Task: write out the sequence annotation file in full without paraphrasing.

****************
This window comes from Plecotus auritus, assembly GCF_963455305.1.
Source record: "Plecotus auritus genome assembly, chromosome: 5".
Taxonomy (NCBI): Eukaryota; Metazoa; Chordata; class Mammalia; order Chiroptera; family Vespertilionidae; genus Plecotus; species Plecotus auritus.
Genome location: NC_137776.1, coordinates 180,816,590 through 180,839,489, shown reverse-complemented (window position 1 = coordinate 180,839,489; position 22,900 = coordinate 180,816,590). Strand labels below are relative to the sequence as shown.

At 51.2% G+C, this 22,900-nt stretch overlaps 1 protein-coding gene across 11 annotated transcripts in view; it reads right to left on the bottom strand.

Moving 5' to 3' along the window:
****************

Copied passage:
This window comes from Plecotus auritus, assembly GCF_963455305.1.
Source record: "Plecotus auritus genome assembly, chromosome: 5".
Taxonomy (NCBI): Eukaryota; Metazoa; Chordata; class Mammalia; order Chiroptera; family Vespertilionidae; genus Plecotus; species Plecotus auritus.
Genome location: NC_137776.1, coordinates 180,816,590 through 180,839,489, shown reverse-complemented (window position 1 = coordinate 180,839,489; position 22,900 = coordinate 180,816,590). Strand labels below are relative to the sequence as shown.

At 51.2% G+C, this 22,900-nt stretch overlaps 1 protein-coding gene across 11 annotated transcripts in view; it reads right to left on the bottom strand.

Moving 5' to 3' along the window: